Life in Iran TodayIran: Growing Class Divisions and Attitudes Toward Low-Paying Jobs

Iran: Growing Class Divisions and Attitudes Toward Low-Paying Jobs


Poverty affects a substantial portion of Iran’s population, and as activities like garbage collecting expand it has become a common job with low incomes especially for children who are the first victims of poverty created by the mullahs.

This is the result of an unequal distribution of wealth and huge class disparities. The recycling mafia exploits the poor intentionally.

A mafia in the hands of the administration of the municipalities and recycling plants. The state-run daily Arman wrote about this on February 4, “Today’s Iranian society is polarized into two categories: the rich and poor.” This means that the middle class is disappearing.

It added, “The implications of this class gap are clear, as the rich are getting richer and the weak are getting weaker. For example, an imbalance between the body and the soul is like an imbalance between the shape and content of society, and this imbalance eventually causes serious harm to the soul and the body and destroys both.”

On February 2, 2022, the state-run daily Jahan-e Sanat echoed the same thing, “The average per capita income of Iranians has reached $ 2,200 per year. However, that does not mean that the per capita income for all Iranians is fair and equals $ 2,200 per year. Many of the country’s income deciles have much lower per capita incomes – up to one-eleventh of this figure per year.

“The average income of employees, retirees with the 250,000 rials to a dollar exchange rate and 50 million rials per month is about 600 rials per year, which is less than about 2,200 dollars per year. This figure will undoubtedly be lower for the working class.”

In contrast to the plight of the poor, we see the astronomical incomes of the regime’s officials. This situation has created a society in Iran that is submerged in economic crises and odd and menial jobs. This explains why the ads to sell kidneys and other organs are covering up the city walls.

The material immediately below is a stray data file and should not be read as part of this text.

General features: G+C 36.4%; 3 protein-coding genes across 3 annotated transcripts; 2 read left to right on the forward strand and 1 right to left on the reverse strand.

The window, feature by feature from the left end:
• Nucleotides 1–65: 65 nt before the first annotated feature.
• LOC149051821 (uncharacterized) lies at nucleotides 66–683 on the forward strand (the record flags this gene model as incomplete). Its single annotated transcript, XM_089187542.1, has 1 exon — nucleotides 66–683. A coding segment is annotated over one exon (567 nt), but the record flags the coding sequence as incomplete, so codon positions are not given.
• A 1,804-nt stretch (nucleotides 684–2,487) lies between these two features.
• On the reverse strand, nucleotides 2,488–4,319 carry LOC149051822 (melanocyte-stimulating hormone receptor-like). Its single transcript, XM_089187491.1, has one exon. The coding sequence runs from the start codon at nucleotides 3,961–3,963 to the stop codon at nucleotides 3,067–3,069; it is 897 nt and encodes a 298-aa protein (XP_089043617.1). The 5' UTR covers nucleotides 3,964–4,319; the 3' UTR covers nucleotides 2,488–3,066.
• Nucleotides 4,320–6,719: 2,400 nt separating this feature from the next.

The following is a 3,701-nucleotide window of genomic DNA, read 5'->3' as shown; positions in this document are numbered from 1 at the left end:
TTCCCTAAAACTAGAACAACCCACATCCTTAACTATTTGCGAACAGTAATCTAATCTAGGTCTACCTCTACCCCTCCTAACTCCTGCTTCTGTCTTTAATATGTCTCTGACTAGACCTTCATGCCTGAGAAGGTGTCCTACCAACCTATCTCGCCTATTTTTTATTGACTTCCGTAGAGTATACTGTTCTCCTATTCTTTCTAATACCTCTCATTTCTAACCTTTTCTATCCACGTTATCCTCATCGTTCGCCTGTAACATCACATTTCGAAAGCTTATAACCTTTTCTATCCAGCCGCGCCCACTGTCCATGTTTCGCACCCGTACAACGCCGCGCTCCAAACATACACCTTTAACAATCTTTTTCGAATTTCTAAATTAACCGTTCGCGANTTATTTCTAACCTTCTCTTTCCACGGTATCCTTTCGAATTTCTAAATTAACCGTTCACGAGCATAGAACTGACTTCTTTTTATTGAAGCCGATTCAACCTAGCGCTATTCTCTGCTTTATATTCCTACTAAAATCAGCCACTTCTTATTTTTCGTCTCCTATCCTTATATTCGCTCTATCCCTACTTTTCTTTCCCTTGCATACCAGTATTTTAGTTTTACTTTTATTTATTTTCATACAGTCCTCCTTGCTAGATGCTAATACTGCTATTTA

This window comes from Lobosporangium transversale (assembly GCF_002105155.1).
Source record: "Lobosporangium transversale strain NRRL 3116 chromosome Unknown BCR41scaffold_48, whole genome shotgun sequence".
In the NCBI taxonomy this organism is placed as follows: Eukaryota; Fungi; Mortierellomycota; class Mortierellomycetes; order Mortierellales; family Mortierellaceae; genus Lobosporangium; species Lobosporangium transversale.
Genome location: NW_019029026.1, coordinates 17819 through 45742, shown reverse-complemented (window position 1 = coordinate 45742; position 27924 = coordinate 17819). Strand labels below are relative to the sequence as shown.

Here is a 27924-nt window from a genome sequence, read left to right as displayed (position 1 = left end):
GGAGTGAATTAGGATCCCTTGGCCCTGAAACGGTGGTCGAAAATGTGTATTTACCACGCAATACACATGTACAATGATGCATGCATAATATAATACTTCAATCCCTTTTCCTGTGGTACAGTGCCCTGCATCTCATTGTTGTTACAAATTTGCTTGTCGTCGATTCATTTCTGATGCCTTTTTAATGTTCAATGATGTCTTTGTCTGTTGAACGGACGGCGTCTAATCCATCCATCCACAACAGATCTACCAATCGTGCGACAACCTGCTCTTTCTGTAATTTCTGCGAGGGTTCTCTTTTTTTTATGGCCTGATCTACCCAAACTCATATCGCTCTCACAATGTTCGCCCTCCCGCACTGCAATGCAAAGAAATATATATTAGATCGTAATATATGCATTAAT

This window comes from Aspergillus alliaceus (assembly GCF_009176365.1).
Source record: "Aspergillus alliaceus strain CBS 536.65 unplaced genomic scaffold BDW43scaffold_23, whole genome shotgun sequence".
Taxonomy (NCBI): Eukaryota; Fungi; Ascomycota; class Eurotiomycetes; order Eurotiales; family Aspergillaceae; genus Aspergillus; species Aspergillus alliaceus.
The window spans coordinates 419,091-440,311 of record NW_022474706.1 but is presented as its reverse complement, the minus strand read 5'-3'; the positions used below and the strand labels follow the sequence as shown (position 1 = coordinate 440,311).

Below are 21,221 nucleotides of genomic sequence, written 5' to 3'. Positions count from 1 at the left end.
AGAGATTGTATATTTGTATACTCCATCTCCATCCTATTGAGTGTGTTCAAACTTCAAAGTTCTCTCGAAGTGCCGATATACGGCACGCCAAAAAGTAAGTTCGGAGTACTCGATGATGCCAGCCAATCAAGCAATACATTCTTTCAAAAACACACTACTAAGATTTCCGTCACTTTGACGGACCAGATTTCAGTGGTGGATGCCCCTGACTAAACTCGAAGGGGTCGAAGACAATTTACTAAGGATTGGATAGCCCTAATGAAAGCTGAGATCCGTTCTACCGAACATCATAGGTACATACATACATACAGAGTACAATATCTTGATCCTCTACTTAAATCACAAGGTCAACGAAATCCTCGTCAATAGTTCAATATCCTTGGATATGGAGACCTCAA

According to different statements, collected from the regime officials, 24 million people are without any income, more than 16 million people only source of income is a subsidy of 450,000 rials (about $2), and less than eight million people receive e,500,000 rials in pensions from the Welfare Organization or the Relief Committee.

This means that now nearly 50 million people live below the poverty line. And forecasts about the country’s economic situation say that soon more people will fall from the middle class to the lower class. Of course, these figures are not entirely true, as the media and government experts admit that the Ministry of Welfare never correctly announces the poverty line figure out of fear of public outrage.

In discussing poverty in Iran, the state-run daily Aftab News wrote on January 6, “In the past, the absolute poverty line was about 100 million rials, which can increase up to 120 million rials due to the recent soaring prices and the lack of salary increases.

“Other official statistics show that between 20 and 30 million people in the country are below the absolute poverty line. If this situation continues and there is no change in economic policies, these figures will increase daily. However, it will be out of control in the future. Ninety percent of Iranians experience poverty in different ways throughout their lives. Even if they earn more than 120 million rials, they have experienced poverty in many ways.”

This situation is the result of the 43-year –rule of the mullahs, who promised a prosperous nation to the people under the ‘rule of the oppressed’ in the first few days after the 1979 revolution.

The regime’s Association of Combatant Clerics stated in a statement commemorating the anniversary of the 1979 revolution and published by the state-run website Ensaf News on February 1, “Today our society faces major economic, political, cultural and international crises. The middle-class is shrinking and pushed into the poor class with every passing moment.

“We are seeing the emergence of irresponsible classes, individuals, or institutions that enhance their standing, particularly through the pursuit of profits and the abuse of destructive sanctions.

“People say: ‘Forget your promises of the free water, electricity and affordable housing and focus on our most basic needs. People are suffering from unemployment, stagflation, poverty, and despair. And the shameful and massive corruption combined with the waste of natural and human capital is a great danger that threatens the country and the nation.”

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